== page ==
“It is not a random word processor anymore,” he said.
People need to train up in this shared understanding of law and technology, and proper careers paths need to be set out, he added.
“The larger the firm, the more necessary it is to have somebody who can continue to look at the lay of the land, and help decide which tools are appropriate for the practice groups in that firm,” he said.
LexTech host, Leman’s Larry Fenelon, responded that this challenged the whole concept of legal partnership, since it involved the lawyer becoming an entrepreneur within a larger entrepreneurial sphere.
“My own view is that students coming out of law school really aren’t trained for the real world,” Fenelon said.
Legal academia doesn’t generally incorporate technology interaction, which Fenelon finds “startling”.
Dolin responded that it was hard to know what type of faculty to bring in to teach law and technology, but availability of modules was increasing.
“Typically, someone with a joint background would have gone into the law of technology, and not the technology of law,” Dolin noted.
As more sophisticated systems roll out, training that exposes law students to technology will be increasingly important.
“Part of my concern is that this will be viewed much more as a practical class, when in fact there are quite deep academic issues,” he said.
Students must know the pitfalls in the misuse of legal technology, he warned.
And law firms may need to employ a knowledge engineer, in order to make best use of contract-analytics tools, he added.
The firm’s knowledge engineer will talk to a domain expert in law, and translate information into rules that a contract-analysis system will know how to work with.
“And that is not a lawyer doing that job,” he added.
“Trying to figure out who touches technology in what way is very interesting,” he said.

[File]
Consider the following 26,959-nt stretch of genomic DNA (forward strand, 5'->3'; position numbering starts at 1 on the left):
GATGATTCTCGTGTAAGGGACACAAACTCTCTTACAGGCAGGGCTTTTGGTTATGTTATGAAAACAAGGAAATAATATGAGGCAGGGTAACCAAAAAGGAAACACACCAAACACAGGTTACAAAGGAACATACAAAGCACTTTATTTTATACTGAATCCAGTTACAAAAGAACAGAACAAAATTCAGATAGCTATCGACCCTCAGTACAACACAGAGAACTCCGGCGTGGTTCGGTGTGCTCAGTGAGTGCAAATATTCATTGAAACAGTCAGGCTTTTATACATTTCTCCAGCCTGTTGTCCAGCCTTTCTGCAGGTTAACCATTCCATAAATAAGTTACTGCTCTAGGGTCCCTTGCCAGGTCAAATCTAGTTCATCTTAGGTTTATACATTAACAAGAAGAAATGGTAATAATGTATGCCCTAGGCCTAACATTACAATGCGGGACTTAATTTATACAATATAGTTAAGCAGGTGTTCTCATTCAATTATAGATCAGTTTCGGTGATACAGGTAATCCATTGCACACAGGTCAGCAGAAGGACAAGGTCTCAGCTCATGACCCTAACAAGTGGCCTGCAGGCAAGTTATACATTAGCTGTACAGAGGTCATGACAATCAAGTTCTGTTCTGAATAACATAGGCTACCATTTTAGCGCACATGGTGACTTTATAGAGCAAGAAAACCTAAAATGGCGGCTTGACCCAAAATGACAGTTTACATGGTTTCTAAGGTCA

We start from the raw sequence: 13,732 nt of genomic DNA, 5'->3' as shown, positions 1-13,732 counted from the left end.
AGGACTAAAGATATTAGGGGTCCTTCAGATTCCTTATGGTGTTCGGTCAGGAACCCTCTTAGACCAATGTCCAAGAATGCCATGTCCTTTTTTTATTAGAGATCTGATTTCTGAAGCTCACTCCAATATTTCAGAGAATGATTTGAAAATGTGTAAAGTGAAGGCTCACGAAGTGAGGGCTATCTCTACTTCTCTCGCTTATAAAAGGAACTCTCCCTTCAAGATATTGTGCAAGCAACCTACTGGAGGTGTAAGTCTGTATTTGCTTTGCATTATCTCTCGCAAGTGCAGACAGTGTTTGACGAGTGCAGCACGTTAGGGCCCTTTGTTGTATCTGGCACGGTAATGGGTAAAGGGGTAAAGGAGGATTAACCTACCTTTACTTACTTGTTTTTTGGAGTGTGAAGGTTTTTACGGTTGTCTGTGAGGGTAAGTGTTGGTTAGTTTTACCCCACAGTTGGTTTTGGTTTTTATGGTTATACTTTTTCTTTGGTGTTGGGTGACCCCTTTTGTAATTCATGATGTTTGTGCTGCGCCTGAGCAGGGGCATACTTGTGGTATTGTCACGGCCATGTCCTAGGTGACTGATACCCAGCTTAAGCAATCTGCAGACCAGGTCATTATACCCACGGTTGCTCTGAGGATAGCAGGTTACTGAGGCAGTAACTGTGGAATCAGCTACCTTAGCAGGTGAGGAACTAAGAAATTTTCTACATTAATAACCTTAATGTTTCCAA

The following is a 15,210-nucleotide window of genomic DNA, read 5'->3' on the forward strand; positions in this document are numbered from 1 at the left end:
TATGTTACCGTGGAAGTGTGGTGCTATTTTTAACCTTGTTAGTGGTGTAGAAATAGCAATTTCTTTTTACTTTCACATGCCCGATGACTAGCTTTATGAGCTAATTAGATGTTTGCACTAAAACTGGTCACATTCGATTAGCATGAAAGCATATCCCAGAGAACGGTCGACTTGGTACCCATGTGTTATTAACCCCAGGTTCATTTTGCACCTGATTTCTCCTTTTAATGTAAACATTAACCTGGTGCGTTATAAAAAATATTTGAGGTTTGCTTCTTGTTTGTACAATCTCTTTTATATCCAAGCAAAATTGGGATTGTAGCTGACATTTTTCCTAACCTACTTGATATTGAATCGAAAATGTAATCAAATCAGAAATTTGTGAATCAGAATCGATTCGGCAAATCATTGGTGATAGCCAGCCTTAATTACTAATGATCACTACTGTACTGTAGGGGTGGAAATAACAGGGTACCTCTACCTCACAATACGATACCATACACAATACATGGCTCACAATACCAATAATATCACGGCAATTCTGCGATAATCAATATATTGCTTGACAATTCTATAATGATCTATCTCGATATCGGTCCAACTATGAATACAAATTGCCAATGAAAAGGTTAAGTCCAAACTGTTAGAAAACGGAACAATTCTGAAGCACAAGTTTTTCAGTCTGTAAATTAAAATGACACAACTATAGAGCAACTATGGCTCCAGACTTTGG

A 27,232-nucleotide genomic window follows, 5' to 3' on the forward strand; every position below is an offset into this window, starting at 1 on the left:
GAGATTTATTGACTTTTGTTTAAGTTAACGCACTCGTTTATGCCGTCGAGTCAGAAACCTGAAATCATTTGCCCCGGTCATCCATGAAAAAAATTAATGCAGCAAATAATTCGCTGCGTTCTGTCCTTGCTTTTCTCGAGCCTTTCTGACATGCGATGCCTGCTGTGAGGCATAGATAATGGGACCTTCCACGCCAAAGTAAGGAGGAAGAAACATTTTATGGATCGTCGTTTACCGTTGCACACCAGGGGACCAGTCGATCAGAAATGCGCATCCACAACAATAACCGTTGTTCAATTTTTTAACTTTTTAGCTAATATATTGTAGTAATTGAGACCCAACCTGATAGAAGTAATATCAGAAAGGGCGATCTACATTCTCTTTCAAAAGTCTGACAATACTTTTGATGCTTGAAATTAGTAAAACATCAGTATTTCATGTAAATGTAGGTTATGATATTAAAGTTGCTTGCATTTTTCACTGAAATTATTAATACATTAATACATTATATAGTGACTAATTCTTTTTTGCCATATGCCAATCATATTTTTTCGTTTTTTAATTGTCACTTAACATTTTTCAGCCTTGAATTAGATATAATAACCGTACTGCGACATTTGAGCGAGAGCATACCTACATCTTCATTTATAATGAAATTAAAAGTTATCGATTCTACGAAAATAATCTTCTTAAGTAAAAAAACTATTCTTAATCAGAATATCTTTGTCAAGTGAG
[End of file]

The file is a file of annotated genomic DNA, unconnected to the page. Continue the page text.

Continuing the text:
He warned against the ‘rubbish in, rubbish out’ model of AI use.
Smaller firms should also be enabled to use AI tools, or a virtual practice portal, he said.
The former Google engineer added that knowledge of what technology could do, and of its limitations, was crucial.
As a Google engineer, working on computer-security issues, he realised that he was making decisions about selective enforcement in regulating behaviour.
“I wasn’t looking at law in a normal way, I was looking at it as an engineer,” he said.
Google employs over 1,000 lawyers, he added.
Over time, he realised that he was working in legal technology or informatics, which prompted a move to study law.
“Then I noticed how hard it was for the legal system to pick up or adopt technology,” he said.
“That was mysterious to me, coming as an engineer into the field,” he said.
“I’m not a believer that lawyers should necessarily learn how to programme,” he said.
However, knowing when to invest in new tools to increase efficiency or quality is a different matter.
“You can’t do discovery without e-tools anymore,” he pointed out.
“And it’s getting that way for analysing contracts.”
In his Harvard Law School classes, Dr Dolin tries to ensure that future lawyers have basic knowledge of technology.
“They don’t need to programme it, they just need to be intelligent users of it,” he said.
“You don’t want to get a system that has the functionality you need if the interface is horrible,” he said.
Future lawyers should know how to roll out technology to “maximise benefit and minimise pain,” he said.
And any lawyer who is more than ten years from retirement must grapple with technology, or risk losing their book of business, he warned.
“Your competitors are going to be using this,” he said.